Wednesday, 18 December 2013

dura lex sed lex

No one is particularly heaving a sigh of relief over the off-the-cuff adjudication of one US District Judge's that the mass-surveillance carried out by American intelligence agencies was “significantly likely to be unconstitutional.”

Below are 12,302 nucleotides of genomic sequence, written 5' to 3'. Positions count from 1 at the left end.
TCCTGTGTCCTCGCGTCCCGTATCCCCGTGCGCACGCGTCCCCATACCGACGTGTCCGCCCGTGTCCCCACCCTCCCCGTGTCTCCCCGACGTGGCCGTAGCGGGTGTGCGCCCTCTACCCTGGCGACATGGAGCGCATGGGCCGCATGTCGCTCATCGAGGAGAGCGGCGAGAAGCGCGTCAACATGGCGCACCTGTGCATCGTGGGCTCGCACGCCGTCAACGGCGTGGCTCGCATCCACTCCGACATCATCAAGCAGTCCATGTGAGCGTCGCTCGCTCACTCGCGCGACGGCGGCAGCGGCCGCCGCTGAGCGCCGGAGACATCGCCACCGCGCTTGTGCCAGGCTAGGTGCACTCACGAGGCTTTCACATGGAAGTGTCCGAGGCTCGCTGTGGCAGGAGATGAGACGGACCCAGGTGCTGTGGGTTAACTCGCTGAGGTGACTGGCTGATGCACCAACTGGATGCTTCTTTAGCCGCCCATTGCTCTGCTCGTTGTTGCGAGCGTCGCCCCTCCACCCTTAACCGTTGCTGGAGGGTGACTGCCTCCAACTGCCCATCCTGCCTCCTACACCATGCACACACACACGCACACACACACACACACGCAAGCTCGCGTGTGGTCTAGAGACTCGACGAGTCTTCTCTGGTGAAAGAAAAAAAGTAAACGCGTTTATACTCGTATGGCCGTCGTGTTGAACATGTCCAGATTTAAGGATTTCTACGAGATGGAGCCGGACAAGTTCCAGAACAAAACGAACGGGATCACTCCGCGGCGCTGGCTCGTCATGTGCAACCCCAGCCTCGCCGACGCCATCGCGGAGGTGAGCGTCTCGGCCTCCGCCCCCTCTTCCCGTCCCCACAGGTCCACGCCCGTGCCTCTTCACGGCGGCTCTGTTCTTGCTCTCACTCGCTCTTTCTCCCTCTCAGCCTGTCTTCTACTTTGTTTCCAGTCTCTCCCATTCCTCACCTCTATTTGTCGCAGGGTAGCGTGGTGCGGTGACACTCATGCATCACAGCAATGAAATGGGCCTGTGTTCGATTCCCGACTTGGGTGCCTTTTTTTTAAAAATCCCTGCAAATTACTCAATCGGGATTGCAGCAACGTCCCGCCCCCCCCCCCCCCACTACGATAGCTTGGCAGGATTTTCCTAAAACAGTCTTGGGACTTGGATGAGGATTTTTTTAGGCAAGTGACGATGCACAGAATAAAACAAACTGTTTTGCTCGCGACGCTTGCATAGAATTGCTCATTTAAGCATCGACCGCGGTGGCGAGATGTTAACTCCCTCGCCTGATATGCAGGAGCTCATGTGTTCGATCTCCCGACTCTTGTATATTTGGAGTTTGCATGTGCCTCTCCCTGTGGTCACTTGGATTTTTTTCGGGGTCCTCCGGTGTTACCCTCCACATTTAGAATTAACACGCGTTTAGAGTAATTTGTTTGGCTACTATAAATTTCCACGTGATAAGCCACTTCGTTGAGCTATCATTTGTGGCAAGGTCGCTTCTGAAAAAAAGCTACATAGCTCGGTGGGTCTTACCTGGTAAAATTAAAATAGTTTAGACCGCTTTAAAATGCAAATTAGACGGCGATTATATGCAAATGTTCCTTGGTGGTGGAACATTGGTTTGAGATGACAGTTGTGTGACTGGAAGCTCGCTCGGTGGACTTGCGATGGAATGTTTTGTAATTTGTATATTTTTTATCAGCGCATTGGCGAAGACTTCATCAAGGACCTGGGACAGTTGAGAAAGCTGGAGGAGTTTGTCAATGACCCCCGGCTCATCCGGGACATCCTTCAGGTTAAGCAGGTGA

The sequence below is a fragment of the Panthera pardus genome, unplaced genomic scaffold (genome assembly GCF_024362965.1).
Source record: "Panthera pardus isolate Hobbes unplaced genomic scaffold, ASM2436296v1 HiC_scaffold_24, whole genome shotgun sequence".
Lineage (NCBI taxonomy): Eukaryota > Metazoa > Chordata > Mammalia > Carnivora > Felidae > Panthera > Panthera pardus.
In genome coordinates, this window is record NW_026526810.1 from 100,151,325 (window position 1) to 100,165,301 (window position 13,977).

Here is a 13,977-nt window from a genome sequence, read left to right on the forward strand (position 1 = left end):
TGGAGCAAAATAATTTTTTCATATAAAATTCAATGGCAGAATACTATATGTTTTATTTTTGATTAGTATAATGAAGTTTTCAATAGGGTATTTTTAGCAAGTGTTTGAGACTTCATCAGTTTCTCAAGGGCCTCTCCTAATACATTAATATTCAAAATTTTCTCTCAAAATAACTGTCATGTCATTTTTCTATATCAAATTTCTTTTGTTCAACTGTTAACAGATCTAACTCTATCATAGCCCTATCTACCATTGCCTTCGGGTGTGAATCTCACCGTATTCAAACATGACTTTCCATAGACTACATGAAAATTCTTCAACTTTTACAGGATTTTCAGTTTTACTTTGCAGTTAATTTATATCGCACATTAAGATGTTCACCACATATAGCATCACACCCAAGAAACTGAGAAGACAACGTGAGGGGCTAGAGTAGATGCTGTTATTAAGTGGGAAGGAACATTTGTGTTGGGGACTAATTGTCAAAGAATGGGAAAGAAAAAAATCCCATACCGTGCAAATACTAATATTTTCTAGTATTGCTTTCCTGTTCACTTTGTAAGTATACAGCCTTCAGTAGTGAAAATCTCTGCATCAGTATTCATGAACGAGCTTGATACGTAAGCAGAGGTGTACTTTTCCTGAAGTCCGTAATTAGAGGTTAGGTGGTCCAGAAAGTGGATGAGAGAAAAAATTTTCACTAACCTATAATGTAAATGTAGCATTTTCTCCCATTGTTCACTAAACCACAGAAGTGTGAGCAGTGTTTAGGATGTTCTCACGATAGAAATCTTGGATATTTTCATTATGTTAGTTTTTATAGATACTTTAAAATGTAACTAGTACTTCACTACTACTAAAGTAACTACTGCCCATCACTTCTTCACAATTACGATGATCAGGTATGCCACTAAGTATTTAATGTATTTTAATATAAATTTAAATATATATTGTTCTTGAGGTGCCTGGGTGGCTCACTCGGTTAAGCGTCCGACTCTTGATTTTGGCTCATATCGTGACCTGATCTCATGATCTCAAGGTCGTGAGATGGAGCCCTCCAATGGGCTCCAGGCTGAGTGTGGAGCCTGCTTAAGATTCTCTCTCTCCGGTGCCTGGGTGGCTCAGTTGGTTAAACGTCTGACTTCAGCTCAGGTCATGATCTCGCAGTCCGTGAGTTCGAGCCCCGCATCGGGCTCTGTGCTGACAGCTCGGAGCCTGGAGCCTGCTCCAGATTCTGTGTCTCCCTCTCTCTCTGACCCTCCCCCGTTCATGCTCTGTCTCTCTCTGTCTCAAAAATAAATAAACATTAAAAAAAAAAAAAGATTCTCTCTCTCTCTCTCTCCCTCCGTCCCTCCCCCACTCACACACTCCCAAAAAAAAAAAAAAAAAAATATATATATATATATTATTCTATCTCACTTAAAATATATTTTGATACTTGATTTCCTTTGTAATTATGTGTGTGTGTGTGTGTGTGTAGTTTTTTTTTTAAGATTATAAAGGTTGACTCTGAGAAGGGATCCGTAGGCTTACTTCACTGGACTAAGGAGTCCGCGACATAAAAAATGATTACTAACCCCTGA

Even without considering the source, who is part of the cadre who orchestrated dreadful scandals like the Iran-Contra Affair (the scheme to supply Iranian kidnappers allied with Lebanon weapons through Israeli channels and use the proceeds to divert arms to the paramilitary group opposed to the democratically-elected government of Nicaragua, all at a premium for the military-industrial complex—the enemy of my enemy is my friend—and to free some hostages by negotiating with terrorists), overturning the mandate that cigarette packages bear graphic warnings since being forced to do so would have infringed on the tobacco-manufacturers' First Amendment rights, and questioning the president's legitimacy at every turn over his citizenship, such opining is inviting blowback. It is a minority—or at least split, opinion among the legal professionals who've commented on the spying scandal—which in any case, only concerns itself with its own jurisdiction, American citizens on American soil and not the rest of the world. De minimis non curat lex. Appealing to a higher court could result in dire consequences in the long-term for the USA.